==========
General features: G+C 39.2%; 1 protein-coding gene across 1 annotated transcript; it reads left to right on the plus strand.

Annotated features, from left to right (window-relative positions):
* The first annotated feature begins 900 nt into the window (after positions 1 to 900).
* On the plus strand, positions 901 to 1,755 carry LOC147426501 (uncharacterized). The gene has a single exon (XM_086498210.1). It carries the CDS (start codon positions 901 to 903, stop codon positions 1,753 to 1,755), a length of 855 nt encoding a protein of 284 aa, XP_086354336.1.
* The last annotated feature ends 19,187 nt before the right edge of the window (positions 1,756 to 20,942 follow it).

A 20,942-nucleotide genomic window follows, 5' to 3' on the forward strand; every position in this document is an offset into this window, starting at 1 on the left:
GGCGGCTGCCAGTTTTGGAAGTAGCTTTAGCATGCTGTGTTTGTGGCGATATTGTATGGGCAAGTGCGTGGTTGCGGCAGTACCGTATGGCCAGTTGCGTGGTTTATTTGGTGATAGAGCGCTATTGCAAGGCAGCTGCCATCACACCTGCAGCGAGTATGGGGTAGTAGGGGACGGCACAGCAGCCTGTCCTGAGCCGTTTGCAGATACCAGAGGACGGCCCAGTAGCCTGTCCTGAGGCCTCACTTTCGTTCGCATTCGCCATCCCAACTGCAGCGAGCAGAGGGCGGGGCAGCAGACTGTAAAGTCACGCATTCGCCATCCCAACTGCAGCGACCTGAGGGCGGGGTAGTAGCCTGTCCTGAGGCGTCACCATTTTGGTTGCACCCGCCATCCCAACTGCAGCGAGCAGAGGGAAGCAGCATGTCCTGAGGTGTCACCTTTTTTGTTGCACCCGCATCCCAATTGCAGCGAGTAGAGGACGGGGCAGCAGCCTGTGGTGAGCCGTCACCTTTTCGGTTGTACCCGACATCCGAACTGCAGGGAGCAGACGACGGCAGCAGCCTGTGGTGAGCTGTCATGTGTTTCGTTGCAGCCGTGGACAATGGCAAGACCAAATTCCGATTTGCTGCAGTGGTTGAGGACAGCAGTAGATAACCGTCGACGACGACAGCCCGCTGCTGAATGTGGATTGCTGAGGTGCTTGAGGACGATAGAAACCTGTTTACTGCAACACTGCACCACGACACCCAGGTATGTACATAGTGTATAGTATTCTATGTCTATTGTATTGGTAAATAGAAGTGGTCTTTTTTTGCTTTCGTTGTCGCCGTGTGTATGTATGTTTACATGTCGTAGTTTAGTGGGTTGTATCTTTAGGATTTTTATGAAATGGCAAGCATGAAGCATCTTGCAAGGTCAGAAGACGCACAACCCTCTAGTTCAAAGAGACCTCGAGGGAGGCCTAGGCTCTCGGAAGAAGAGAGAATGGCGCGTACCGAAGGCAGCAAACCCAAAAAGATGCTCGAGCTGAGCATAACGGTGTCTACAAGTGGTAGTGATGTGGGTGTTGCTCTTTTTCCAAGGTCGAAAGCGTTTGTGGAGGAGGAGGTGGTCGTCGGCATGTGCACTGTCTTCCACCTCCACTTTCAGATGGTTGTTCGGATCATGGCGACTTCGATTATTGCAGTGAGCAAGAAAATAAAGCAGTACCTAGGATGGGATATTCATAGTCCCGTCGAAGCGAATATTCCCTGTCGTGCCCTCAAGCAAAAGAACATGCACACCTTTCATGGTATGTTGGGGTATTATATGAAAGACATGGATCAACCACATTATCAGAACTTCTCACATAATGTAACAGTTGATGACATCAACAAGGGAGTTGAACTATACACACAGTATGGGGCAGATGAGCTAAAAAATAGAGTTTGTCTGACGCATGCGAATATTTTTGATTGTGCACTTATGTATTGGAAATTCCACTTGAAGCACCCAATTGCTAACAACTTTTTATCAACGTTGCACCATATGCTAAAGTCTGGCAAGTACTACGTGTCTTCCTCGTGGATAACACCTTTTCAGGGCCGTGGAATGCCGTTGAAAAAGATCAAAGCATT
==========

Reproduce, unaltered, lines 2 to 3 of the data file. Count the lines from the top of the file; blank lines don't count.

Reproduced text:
Annotated features, from left to right (window-relative positions):
* The first annotated feature begins 900 nt into the window (after positions 1 to 900).